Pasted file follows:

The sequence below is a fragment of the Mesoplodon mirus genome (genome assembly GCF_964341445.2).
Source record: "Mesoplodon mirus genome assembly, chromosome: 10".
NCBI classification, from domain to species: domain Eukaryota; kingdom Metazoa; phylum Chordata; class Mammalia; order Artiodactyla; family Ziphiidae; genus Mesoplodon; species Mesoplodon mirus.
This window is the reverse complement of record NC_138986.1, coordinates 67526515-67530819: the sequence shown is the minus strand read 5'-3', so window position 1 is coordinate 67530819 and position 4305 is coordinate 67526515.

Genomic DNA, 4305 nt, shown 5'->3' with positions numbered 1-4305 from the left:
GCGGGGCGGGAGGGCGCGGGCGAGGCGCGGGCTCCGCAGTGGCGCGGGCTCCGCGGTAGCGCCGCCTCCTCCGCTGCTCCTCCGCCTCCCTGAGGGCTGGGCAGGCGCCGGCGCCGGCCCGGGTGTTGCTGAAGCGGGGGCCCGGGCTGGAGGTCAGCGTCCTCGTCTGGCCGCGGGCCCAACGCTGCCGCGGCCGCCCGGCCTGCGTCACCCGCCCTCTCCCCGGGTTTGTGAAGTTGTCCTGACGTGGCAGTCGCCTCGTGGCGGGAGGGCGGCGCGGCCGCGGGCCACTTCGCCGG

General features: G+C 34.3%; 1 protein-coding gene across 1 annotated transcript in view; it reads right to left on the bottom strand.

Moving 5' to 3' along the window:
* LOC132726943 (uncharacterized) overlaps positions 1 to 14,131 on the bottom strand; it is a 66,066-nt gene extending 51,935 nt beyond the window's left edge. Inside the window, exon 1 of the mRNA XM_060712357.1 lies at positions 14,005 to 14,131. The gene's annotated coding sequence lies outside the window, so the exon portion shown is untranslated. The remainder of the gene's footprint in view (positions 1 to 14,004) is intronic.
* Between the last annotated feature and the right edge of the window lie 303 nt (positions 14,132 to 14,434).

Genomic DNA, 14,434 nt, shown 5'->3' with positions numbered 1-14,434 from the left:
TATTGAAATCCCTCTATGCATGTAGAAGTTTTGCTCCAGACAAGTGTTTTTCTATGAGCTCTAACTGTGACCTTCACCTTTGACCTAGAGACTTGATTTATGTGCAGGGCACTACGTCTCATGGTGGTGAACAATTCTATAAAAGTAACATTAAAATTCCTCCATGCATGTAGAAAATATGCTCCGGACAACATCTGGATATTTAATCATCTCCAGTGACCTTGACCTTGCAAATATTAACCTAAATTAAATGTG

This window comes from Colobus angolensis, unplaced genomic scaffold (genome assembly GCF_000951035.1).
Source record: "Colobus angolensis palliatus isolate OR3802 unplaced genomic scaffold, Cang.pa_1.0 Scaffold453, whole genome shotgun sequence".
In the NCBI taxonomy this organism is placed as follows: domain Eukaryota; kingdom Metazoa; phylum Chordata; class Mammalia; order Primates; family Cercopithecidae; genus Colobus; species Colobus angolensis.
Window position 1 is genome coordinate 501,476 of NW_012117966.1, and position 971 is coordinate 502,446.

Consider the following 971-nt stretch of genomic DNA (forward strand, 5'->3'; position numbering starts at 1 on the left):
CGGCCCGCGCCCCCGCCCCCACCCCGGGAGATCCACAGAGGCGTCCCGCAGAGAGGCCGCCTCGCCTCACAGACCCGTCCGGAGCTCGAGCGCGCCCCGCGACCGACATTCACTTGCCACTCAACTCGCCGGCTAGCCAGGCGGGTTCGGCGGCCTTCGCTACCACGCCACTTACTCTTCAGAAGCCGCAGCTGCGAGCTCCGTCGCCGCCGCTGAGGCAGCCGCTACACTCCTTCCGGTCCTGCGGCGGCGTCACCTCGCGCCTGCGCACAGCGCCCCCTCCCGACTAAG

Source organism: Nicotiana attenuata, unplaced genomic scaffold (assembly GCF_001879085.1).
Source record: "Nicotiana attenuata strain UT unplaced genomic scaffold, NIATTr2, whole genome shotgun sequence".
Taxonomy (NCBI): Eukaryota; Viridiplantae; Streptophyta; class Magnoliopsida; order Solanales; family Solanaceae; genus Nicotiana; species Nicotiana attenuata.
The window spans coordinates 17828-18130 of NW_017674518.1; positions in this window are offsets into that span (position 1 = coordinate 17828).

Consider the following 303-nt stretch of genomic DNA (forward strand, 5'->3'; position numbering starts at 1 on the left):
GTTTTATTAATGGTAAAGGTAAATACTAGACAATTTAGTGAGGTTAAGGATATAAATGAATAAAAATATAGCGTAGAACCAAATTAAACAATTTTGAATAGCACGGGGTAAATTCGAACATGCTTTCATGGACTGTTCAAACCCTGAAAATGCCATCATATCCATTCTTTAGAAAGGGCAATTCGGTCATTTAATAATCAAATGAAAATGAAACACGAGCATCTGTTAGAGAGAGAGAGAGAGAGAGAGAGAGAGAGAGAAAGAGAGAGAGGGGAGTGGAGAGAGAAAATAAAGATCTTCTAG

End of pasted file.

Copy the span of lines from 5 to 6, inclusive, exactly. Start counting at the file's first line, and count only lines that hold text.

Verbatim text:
Genomic DNA, 4305 nt, shown 5'->3' with positions numbered 1-4305 from the left:
GCGGGGCGGGAGGGCGCGGGCGAGGCGCGGGCTCCGCAGTGGCGCGGGCTCCGCGGTAGCGCCGCCTCCTCCGCTGCTCCTCCGCCTCCCTGAGGGCTGGGCAGGCGCCGGCGCCGGCCCGGGTGTTGCTGAAGCGGGGGCCCGGGCTGGAGGTCAGCGTCCTCGTCTGGCCGCGGGCCCAACGCTGCCGCGGCCGCCCGGCCTGCGTCACCCGCCCTCTCCCCGGGTTTGTGAAGTTGTCCTGACGTGGCAGTCGCCTCGTGGCGGGAGGGCGGCGCGGCCGCGGGCCACTTCGCCGG